These days, it’s virtually impossible to lump all customers together and try to market to them the same way. Thanks to ecommerce and other consumer-empowering changes in the marketplace, the audiences you aim to serve have moved from one large, undifferentiated mass to many subsets with individual tastes and preferences, needs and challenges.

If you’re not careful, your team can waste valuable time and resources chasing after unqualified prospects who don’t really want or need your products. That’s what happens when a business relies upon a one-size-fits-all approach to marketing.

So, how can you adjust your marketing efforts to identify qualified prospects and best serve your company’s various niche markets? One key strategy involves building “buyer personas.”

You already have broad-based demographic information about your customer base. But creating buyer personas “takes that a step further to include psychographic information based on actual current client and target prospect research to focus on why your target customer makes a purchase decision.”

Here are four tips to help construct buyer personas that fit your business and industry:

Organize your search for relevant data. A thorough profile of your customer emerges from numerous sources. Start by asking your current customers why they buy your products or services (as opposed to those of your competitors). What specific problems do your offerings solve? How do these products improve their own businesses and/or lives? Also, reach out to former customers and ask for candid assessments of what you did right (and wrong) when they were buying from you.

Look at trends and solicit online information. Most leads follow a certain pattern or trend; the key is analyzing the data to see what those patterns indicate. Have your sales team look closely at which customer appeals are most effective, and with which group of customers. Compile information relating to customer age, gender, location, job title, education level, etc. Make sure the team understands why customers make the decision to purchase your products—and, conversely, why other prospects choose not to buy.

Focus on solving problems. One or more buyer personas will emerge from all this data. You’ll have a fairly sophisticated profile of what your customers are like. The key from there is looking beyond who these people are and concentrating instead on what it is they require from you and your business. What problems do they face that you may not have considered before? Are there ways to upgrade your products to better solve these problems?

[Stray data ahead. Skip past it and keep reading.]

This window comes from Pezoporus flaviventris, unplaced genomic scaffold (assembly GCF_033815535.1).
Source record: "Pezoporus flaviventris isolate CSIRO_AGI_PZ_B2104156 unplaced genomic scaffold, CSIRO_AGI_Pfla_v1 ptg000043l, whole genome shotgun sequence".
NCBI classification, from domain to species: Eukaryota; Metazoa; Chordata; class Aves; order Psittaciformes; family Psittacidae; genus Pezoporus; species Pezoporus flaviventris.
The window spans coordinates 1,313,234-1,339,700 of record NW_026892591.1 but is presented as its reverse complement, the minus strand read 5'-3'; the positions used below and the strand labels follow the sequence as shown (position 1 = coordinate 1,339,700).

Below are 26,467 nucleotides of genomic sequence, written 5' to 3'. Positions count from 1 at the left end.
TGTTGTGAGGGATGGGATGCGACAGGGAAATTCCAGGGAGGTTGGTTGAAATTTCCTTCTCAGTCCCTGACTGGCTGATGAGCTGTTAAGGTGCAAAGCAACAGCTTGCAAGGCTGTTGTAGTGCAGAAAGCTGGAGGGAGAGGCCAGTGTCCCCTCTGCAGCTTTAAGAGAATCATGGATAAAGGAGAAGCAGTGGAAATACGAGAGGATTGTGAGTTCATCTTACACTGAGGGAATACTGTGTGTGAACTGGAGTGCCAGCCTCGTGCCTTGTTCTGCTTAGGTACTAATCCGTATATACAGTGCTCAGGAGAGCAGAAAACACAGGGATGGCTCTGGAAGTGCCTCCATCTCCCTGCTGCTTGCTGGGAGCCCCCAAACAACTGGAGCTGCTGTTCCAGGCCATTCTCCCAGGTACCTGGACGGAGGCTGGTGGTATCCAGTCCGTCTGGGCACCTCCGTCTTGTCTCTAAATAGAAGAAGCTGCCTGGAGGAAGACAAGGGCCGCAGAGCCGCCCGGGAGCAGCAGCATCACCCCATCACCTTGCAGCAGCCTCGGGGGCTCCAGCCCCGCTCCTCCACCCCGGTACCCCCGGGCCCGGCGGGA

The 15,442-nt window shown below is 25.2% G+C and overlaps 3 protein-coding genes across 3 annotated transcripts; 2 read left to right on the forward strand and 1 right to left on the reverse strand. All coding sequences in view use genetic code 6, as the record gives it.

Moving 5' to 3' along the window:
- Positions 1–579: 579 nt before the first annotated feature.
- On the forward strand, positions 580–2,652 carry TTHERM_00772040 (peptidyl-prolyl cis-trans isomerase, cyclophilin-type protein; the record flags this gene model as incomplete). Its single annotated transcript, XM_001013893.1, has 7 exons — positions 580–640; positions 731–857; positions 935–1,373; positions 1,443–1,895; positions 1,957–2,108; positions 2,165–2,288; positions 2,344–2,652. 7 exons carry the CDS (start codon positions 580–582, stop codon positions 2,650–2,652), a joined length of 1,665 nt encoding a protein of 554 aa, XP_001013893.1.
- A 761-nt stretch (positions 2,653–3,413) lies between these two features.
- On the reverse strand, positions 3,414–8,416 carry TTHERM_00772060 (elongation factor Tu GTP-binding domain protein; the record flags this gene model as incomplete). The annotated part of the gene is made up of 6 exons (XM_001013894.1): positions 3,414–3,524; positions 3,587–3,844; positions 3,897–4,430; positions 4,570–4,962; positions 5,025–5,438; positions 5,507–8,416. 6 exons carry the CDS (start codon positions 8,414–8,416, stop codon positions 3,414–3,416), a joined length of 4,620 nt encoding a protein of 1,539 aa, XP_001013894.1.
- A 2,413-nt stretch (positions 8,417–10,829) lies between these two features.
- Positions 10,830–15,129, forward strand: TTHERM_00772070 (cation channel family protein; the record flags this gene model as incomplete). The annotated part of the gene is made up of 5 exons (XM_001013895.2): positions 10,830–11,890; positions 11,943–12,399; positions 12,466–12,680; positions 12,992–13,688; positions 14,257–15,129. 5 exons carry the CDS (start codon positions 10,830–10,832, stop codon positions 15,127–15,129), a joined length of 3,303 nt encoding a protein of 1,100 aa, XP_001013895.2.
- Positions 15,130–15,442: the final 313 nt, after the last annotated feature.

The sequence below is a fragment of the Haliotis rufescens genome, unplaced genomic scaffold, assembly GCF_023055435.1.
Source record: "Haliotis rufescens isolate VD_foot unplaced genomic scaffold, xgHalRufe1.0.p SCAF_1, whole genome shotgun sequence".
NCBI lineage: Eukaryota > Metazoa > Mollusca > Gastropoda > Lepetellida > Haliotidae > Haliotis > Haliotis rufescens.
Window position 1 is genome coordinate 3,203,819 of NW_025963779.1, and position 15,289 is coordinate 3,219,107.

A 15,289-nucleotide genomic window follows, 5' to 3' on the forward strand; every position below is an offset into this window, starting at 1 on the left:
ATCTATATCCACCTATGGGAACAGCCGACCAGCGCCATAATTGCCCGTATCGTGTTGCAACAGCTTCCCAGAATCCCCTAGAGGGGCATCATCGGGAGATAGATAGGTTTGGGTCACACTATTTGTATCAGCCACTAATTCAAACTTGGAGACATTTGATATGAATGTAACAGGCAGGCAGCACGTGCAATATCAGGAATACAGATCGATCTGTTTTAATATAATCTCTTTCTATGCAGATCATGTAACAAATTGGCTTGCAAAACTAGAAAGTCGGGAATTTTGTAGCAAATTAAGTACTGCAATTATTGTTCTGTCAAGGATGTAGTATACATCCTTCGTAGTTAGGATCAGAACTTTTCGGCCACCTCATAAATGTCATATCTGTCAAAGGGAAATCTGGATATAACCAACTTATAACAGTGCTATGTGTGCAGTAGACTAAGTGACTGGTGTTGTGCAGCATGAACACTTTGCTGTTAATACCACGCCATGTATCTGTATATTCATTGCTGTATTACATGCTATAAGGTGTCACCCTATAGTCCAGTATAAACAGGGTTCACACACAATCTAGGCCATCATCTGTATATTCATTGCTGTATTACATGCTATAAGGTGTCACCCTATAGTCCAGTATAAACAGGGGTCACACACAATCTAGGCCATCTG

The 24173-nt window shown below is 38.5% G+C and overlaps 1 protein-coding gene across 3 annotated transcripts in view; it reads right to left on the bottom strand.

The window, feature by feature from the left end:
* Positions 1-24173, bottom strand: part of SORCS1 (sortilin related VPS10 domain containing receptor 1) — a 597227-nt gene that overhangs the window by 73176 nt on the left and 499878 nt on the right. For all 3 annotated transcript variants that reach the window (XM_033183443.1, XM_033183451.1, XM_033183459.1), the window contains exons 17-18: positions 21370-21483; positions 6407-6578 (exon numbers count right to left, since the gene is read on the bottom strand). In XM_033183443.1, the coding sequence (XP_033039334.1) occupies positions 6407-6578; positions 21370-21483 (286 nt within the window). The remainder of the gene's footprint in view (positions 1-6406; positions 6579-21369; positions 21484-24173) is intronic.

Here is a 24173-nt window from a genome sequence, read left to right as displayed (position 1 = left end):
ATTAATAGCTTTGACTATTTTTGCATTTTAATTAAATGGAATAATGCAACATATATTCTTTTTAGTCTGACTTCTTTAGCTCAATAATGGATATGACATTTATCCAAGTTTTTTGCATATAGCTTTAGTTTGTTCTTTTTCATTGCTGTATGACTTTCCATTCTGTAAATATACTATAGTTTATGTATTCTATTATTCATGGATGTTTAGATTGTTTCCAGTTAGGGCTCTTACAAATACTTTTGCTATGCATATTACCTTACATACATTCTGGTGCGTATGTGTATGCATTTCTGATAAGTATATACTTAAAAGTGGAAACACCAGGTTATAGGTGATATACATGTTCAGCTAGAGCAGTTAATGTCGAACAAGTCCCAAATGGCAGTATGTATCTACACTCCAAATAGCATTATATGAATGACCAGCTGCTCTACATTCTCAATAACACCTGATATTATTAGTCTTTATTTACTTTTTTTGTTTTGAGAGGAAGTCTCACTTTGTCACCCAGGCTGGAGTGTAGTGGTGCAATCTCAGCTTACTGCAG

Create an ideal customer experience. By understanding a buyer persona, you can alter your messaging and the content you share on your website and social media. This will inform every stage of the marketing process, including product packaging and advertising, and customer follow-up after a purchase is made. You know the people you’re marketing to, so you can reframe your message in ways that genuinely resonate with them.

Often, crafting a buyer persona will narrow the scope of your leads—since you’re not trying to attract everyone with one generic message across the board. There’s always a concern when your team is reaching out to fewer prospects. But, by leveraging buyer personas and other pertinent data, the result will likely be a higher percentage of qualified leads, ready to move through the sales funnel, with less time and money spent on the qualification process.

Want more advice on improved marketing strategies for your business? Give us a call to find out how we can help you.

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